Letters to the Editor: The new Prop. 13 doesn’t deserve to pass, even if schools need more money
To the editor: I think a lot of Californians are dismayed at the state of our public education system. We are looking at spending $81 billion this year on K-12 and community education. (“There’s a new Proposition 13. It would send billions to California schools that need it,” column, Feb. 17)
Yes, this is a big state, but surely we can find some additional money in the existing $215-billion overall state budget for education instead of authorizing $15 billion in new bonds.
The issue of “first come, first serve” for deciding which districts get state funding, a system that benefits wealthier areas, does not need a bond measure to solve. It simply needs politicians and officials willing to find new solutions. But that is not currently the California method.
Put simply, we have not seen the benefits of prior bonds and regular tax increases. Show me some positive results. Until then, this voter says no to Proposition 13 and related efforts.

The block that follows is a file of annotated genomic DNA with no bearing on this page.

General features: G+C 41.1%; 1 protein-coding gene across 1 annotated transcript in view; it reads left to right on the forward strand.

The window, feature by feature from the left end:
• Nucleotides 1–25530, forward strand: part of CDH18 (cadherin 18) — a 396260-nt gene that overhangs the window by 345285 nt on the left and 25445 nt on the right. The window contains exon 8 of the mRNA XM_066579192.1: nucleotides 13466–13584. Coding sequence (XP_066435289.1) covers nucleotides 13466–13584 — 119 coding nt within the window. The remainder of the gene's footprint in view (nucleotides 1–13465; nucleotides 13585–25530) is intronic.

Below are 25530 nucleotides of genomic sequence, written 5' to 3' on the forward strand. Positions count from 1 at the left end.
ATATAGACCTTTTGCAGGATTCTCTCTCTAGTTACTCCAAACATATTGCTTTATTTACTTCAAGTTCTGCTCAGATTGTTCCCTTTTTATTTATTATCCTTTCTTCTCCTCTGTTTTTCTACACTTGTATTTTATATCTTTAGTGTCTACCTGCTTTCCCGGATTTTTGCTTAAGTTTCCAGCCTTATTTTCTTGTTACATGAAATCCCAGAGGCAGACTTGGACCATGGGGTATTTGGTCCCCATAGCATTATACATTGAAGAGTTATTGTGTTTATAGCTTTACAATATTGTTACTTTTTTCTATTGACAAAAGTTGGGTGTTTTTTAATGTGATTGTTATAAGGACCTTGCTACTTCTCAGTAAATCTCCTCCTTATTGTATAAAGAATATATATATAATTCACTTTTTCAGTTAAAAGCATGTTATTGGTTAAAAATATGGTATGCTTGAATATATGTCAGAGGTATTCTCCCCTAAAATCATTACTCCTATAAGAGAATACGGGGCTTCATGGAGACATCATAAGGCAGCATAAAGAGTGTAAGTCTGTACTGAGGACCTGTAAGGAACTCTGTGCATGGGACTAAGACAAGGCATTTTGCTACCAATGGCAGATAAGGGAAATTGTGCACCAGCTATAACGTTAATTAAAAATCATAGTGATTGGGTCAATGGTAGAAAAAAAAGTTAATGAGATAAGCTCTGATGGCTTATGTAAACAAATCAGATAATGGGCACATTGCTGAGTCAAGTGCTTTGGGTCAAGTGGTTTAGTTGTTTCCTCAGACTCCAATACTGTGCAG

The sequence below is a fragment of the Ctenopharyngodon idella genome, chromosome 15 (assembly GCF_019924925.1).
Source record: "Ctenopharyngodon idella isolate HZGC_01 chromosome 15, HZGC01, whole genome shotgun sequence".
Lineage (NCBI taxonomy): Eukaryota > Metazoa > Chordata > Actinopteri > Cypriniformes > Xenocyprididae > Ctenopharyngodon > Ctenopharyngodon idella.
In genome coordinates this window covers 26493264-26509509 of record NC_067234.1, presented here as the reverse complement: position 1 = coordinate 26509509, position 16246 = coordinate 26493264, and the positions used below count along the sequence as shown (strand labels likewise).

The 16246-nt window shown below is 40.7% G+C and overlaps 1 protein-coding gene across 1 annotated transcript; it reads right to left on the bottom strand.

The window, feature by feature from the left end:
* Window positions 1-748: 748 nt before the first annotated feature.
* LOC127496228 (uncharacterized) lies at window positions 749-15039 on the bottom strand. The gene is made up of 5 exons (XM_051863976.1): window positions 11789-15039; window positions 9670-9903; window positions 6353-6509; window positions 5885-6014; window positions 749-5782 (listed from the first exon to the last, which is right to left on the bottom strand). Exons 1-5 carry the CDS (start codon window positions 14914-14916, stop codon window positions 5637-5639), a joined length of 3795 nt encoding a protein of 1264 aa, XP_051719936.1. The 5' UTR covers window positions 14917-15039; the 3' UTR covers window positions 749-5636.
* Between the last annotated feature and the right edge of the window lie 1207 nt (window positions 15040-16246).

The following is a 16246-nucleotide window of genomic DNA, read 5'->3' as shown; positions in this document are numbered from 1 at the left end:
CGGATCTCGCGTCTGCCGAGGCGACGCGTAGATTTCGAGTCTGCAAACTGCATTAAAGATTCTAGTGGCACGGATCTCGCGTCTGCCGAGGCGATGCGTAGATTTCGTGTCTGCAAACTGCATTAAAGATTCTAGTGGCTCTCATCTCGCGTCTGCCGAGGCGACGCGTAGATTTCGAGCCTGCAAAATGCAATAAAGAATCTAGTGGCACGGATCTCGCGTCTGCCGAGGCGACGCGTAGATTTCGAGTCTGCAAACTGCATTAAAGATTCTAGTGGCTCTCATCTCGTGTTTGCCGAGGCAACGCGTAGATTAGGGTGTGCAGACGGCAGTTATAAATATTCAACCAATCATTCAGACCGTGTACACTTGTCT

Robert Filacchione, Fullerton
To the editor: As columnist George Skelton wrote, having another Proposition 13 on the ballot that has nothing to do with property taxes will create confusion. This is at a time when there has been a lot of talk about destroying the landmark Proposition 13 from 1978.
The more well-known Proposition 13 was intended to keep homeowners from being pushed out of their homes due to constant tax bill increases. It was sold as protecting homeowners, not businesses. The separate initiative proposed by the teachers union, which is headed for the November ballot, is just what we need to provide schools with some relief while continuing to protect homeowners, as the original Proposition 13 intended.
I have also received mail from the Howard Jarvis Taxpayers Assn. saying that the Legislature is trying to kill the landmark Proposition 13, when I have heard nothing else to support that claim. Reusing the landmark Proposition 13 number for a new bond issue to support schools will probably mean the measure will go down in defeat.
John Jensen, Torrance
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